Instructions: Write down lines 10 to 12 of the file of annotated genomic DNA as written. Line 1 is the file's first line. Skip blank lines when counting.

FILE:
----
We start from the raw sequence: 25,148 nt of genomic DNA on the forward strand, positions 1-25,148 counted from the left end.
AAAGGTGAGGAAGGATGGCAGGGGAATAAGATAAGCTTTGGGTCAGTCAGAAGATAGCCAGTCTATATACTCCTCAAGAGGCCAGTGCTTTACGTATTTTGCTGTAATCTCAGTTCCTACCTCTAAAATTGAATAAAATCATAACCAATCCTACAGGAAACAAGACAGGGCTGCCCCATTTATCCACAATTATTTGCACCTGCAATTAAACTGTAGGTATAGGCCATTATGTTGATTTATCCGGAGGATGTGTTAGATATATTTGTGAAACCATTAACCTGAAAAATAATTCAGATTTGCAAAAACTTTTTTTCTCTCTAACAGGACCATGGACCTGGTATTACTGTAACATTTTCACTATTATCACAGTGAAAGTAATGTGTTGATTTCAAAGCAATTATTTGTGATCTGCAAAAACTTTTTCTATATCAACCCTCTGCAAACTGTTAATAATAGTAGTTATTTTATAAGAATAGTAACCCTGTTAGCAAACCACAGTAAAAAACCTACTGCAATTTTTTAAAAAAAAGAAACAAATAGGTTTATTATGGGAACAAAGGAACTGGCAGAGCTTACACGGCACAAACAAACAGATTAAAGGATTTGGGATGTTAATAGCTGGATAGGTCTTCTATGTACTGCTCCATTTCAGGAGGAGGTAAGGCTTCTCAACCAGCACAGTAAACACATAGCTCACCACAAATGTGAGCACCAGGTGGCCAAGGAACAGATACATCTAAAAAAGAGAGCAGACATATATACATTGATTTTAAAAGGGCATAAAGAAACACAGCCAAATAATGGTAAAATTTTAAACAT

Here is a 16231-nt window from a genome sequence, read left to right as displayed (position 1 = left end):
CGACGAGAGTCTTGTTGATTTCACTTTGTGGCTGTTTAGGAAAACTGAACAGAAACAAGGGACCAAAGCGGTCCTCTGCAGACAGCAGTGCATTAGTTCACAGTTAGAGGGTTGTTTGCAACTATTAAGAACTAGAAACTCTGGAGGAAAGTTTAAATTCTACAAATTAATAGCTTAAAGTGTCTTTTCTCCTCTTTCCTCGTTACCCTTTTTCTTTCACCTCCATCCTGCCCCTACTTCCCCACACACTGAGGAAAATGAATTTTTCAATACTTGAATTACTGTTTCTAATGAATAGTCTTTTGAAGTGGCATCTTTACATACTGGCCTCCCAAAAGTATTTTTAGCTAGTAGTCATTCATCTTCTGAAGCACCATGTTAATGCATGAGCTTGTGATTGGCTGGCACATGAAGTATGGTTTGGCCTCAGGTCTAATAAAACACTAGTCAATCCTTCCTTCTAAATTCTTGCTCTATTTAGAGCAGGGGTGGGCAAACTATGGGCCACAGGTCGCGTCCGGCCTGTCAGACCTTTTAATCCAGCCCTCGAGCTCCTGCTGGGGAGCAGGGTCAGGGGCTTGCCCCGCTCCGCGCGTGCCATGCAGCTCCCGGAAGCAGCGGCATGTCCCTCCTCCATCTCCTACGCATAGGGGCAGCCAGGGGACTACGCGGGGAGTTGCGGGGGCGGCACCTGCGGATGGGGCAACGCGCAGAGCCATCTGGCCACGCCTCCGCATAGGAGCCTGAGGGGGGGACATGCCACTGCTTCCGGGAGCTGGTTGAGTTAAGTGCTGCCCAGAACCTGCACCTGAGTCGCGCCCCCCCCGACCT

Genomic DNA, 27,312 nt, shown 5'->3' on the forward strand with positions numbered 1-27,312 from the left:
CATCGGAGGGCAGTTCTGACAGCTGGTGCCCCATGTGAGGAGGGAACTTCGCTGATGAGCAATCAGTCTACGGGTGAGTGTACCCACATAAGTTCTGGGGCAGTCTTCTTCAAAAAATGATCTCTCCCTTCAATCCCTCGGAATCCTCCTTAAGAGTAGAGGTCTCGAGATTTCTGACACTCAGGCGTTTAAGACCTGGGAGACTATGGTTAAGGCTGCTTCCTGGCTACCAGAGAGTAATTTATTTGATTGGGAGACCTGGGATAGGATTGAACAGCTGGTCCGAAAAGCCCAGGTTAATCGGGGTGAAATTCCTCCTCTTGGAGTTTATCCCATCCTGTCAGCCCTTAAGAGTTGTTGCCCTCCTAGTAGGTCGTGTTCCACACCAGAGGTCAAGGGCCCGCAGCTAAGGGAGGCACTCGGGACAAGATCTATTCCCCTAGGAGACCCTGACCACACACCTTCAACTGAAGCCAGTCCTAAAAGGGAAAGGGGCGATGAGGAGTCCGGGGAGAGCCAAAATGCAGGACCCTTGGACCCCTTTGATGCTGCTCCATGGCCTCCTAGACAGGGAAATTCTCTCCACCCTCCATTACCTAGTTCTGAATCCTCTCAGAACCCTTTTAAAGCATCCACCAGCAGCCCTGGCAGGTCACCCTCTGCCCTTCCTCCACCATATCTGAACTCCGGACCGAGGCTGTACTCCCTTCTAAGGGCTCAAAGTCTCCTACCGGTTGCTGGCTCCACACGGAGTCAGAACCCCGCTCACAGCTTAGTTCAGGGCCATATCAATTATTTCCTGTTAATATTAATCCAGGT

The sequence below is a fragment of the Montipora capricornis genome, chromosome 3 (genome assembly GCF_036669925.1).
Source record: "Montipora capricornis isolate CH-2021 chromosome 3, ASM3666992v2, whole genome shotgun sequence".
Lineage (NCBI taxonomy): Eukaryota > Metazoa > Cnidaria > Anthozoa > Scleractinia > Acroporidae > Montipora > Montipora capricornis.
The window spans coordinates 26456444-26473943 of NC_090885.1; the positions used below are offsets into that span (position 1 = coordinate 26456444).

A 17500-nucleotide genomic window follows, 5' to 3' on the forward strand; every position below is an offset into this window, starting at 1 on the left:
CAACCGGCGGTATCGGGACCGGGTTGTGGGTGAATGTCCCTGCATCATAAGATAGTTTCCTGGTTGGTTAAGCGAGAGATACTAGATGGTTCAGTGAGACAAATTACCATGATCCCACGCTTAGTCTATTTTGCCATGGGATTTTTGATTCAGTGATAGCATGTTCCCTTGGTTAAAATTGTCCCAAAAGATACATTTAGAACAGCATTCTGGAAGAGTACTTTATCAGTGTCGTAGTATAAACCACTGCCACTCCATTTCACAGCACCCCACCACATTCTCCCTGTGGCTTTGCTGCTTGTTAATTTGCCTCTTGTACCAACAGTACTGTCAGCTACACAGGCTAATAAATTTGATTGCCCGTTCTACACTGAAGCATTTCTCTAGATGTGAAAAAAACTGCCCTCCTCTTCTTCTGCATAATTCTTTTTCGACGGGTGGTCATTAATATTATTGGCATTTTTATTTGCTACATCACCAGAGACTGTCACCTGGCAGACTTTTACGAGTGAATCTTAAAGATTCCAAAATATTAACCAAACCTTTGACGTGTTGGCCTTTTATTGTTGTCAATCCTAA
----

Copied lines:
The window spans coordinates 26456444-26473943 of NC_090885.1; the positions used below are offsets into that span (position 1 = coordinate 26456444).

A 17500-nucleotide genomic window follows, 5' to 3' on the forward strand; every position below is an offset into this window, starting at 1 on the left:
CAACCGGCGGTATCGGGACCGGGTTGTGGGTGAATGTCCCTGCATCATAAGATAGTTTCCTGGTTGGTTAAGCGAGAGATACTAGATGGTTCAGTGAGACAAATTACCATGATCCCACGCTTAGTCTATTTTGCCATGGGATTTTTGATTCAGTGATAGCATGTTCCCTTGGTTAAAATTGTCCCAAAAGATACATTTAGAACAGCATTCTGGAAGAGTACTTTATCAGTGTCGTAGTATAAACCACTGCCACTCCATTTCACAGCACCCCACCACATTCTCCCTGTGGCTTTGCTGCTTGTTAATTTGCCTCTTGTACCAACAGTACTGTCAGCTACACAGGCTAATAAATTTGATTGCCCGTTCTACACTGAAGCATTTCTCTAGATGTGAAAAAAACTGCCCTCCTCTTCTTCTGCATAATTCTTTTTCGACGGGTGGTCATTAATATTATTGGCATTTTTATTTGCTACATCACCAGAGACTGTCACCTGGCAGACTTTTACGAGTGAATCTTAAAGATTCCAAAATATTAACCAAACCTTTGACGTGTTGGCCTTTTATTGTTGTCAATCCTAA